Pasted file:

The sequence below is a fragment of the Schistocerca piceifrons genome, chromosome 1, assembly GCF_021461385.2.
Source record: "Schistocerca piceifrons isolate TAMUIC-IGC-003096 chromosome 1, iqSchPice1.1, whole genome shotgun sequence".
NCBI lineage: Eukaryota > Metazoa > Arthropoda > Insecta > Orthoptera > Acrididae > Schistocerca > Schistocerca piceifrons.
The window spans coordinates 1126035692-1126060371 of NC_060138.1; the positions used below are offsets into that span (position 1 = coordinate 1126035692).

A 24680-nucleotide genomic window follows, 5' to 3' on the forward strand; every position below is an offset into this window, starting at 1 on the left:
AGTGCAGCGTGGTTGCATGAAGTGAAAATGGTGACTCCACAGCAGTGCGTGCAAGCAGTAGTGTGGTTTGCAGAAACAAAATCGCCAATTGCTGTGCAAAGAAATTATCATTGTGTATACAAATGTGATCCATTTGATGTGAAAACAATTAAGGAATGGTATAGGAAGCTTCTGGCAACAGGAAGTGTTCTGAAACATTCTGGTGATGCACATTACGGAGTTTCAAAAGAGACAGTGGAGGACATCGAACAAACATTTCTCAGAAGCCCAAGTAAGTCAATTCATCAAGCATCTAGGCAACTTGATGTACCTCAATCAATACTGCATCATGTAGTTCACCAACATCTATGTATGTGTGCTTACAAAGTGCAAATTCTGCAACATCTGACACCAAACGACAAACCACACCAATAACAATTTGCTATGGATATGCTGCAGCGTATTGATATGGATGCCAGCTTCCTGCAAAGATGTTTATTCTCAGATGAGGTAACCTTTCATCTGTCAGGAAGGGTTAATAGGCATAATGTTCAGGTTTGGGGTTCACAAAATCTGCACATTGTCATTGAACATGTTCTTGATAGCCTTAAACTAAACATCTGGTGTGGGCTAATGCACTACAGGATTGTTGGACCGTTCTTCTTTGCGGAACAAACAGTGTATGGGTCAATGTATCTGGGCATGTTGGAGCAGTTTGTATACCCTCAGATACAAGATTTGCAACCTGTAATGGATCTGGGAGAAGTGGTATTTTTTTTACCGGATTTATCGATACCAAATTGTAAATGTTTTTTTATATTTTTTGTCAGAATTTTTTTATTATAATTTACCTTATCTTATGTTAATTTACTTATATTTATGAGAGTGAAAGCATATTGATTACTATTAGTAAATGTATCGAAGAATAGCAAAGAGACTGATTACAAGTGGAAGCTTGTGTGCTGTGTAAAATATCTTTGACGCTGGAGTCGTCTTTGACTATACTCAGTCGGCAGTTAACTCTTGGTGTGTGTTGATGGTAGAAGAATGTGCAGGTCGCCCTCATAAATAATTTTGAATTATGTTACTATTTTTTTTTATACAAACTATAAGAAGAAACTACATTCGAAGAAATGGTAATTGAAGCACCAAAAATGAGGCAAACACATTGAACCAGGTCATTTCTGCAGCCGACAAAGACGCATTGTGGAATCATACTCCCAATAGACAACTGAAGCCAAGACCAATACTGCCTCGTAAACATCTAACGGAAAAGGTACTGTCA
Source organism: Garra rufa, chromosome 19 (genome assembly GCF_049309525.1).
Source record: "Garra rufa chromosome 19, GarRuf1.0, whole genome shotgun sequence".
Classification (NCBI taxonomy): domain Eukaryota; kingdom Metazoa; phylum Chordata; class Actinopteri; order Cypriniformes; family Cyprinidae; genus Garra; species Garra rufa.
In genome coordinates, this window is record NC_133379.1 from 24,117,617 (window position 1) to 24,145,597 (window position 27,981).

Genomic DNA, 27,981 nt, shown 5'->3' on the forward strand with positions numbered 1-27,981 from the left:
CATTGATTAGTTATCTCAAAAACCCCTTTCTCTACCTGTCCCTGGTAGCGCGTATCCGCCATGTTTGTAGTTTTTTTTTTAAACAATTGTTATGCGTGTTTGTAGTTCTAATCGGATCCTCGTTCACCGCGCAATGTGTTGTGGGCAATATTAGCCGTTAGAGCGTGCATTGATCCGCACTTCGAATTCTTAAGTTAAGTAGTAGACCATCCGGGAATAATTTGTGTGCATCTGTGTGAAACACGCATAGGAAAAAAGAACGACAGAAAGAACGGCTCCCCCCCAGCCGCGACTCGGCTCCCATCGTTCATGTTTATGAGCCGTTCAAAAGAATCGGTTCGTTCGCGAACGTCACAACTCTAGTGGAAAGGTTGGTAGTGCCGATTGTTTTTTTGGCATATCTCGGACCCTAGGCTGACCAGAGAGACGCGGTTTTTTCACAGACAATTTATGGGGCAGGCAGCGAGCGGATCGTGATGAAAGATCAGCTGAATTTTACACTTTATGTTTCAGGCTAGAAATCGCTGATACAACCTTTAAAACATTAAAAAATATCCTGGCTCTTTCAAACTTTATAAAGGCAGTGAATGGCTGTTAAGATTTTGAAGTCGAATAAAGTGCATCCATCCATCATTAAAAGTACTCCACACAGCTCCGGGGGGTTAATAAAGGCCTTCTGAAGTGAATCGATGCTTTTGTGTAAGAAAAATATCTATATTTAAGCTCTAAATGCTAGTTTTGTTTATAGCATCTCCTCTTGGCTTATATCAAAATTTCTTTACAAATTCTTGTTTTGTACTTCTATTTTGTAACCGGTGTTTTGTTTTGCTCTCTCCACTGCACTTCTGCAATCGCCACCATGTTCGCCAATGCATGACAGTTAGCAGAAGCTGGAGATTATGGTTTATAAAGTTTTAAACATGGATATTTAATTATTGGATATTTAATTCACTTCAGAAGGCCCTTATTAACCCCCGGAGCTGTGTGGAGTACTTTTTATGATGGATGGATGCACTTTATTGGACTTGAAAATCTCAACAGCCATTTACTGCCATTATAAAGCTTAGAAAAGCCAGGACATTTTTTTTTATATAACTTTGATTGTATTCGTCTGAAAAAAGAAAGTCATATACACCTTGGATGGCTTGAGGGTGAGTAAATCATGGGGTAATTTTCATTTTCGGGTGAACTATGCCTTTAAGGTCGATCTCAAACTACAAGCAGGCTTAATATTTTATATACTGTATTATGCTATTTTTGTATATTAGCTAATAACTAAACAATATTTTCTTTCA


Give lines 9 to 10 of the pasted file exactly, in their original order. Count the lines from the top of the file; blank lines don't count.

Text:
Classification (NCBI taxonomy): domain Eukaryota; kingdom Metazoa; phylum Chordata; class Actinopteri; order Cypriniformes; family Cyprinidae; genus Garra; species Garra rufa.
In genome coordinates, this window is record NC_133379.1 from 24,117,617 (window position 1) to 24,145,597 (window position 27,981).